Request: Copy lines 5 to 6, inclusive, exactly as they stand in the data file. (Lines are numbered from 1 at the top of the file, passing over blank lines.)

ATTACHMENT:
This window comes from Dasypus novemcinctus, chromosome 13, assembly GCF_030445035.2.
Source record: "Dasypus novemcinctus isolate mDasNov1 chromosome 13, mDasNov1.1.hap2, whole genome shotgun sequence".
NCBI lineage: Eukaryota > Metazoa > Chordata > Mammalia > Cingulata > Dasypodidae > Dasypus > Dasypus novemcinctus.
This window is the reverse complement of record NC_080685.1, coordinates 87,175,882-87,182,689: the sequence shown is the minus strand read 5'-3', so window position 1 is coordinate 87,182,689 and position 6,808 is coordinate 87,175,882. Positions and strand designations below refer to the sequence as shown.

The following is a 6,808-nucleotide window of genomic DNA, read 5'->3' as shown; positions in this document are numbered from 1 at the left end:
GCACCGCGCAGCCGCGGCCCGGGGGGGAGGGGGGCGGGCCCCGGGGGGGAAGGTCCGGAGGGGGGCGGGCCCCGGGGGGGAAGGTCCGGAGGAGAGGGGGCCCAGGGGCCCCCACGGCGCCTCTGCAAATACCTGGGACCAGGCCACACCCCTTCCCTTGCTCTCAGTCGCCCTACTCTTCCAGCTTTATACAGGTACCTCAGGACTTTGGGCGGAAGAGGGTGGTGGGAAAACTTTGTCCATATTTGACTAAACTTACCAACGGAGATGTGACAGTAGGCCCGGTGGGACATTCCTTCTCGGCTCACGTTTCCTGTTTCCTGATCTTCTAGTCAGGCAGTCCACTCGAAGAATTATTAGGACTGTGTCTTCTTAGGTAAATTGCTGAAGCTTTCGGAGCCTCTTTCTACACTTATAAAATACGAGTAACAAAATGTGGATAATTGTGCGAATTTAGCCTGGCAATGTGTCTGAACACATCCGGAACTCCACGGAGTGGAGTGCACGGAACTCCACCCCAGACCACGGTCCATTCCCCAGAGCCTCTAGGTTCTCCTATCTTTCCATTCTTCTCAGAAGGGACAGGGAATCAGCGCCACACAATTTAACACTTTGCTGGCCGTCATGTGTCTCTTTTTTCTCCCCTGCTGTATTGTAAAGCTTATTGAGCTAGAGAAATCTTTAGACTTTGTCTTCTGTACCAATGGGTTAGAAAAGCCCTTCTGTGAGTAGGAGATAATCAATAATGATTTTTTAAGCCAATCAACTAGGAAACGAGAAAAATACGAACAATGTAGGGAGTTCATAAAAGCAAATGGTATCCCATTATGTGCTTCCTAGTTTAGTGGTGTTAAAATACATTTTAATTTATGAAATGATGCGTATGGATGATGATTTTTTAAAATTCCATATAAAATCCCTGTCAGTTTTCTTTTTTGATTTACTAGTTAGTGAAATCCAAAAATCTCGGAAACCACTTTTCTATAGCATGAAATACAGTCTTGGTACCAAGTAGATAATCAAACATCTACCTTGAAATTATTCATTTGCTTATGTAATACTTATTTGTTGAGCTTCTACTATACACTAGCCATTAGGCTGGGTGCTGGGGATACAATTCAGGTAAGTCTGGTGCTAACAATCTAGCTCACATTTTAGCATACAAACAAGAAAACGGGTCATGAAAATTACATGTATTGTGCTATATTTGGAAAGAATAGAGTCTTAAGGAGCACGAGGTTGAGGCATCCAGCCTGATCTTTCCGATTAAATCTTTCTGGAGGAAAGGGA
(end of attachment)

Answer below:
The following is a 6,808-nucleotide window of genomic DNA, read 5'->3' as shown; positions in this document are numbered from 1 at the left end:
GCACCGCGCAGCCGCGGCCCGGGGGGGAGGGGGGCGGGCCCCGGGGGGGAAGGTCCGGAGGGGGGCGGGCCCCGGGGGGGAAGGTCCGGAGGAGAGGGGGCCCAGGGGCCCCCACGGCGCCTCTGCAAATACCTGGGACCAGGCCACACCCCTTCCCTTGCTCTCAGTCGCCCTACTCTTCCAGCTTTATACAGGTACCTCAGGACTTTGGGCGGAAGAGGGTGGTGGGAAAACTTTGTCCATATTTGACTAAACTTACCAACGGAGATGTGACAGTAGGCCCGGTGGGACATTCCTTCTCGGCTCACGTTTCCTGTTTCCTGATCTTCTAGTCAGGCAGTCCACTCGAAGAATTATTAGGACTGTGTCTTCTTAGGTAAATTGCTGAAGCTTTCGGAGCCTCTTTCTACACTTATAAAATACGAGTAACAAAATGTGGATAATTGTGCGAATTTAGCCTGGCAATGTGTCTGAACACATCCGGAACTCCACGGAGTGGAGTGCACGGAACTCCACCCCAGACCACGGTCCATTCCCCAGAGCCTCTAGGTTCTCCTATCTTTCCATTCTTCTCAGAAGGGACAGGGAATCAGCGCCACACAATTTAACACTTTGCTGGCCGTCATGTGTCTCTTTTTTCTCCCCTGCTGTATTGTAAAGCTTATTGAGCTAGAGAAATCTTTAGACTTTGTCTTCTGTACCAATGGGTTAGAAAAGCCCTTCTGTGAGTAGGAGATAATCAATAATGATTTTTTAAGCCAATCAACTAGGAAACGAGAAAAATACGAACAATGTAGGGAGTTCATAAAAGCAAATGGTATCCCATTATGTGCTTCCTAGTTTAGTGGTGTTAAAATACATTTTAATTTATGAAATGATGCGTATGGATGATGATTTTTTAAAATTCCATATAAAATCCCTGTCAGTTTTCTTTTTTGATTTACTAGTTAGTGAAATCCAAAAATCTCGGAAACCACTTTTCTATAGCATGAAATACAGTCTTGGTACCAAGTAGATAATCAAACATCTACCTTGAAATTATTCATTTGCTTATGTAATACTTATTTGTTGAGCTTCTACTATACACTAGCCATTAGGCTGGGTGCTGGGGATACAATTCAGGTAAGTCTGGTGCTAACAATCTAGCTCACATTTTAGCATACAAACAAGAAAACGGGTCATGAAAATTACATGTATTGTGCTATATTTGGAAAGAATAGAGTCTTAAGGAGCACGAGGTTGAGGCATCCAGCCTGATCTTTCCGATTAAATCTTTCTGGAGGAAAGGGA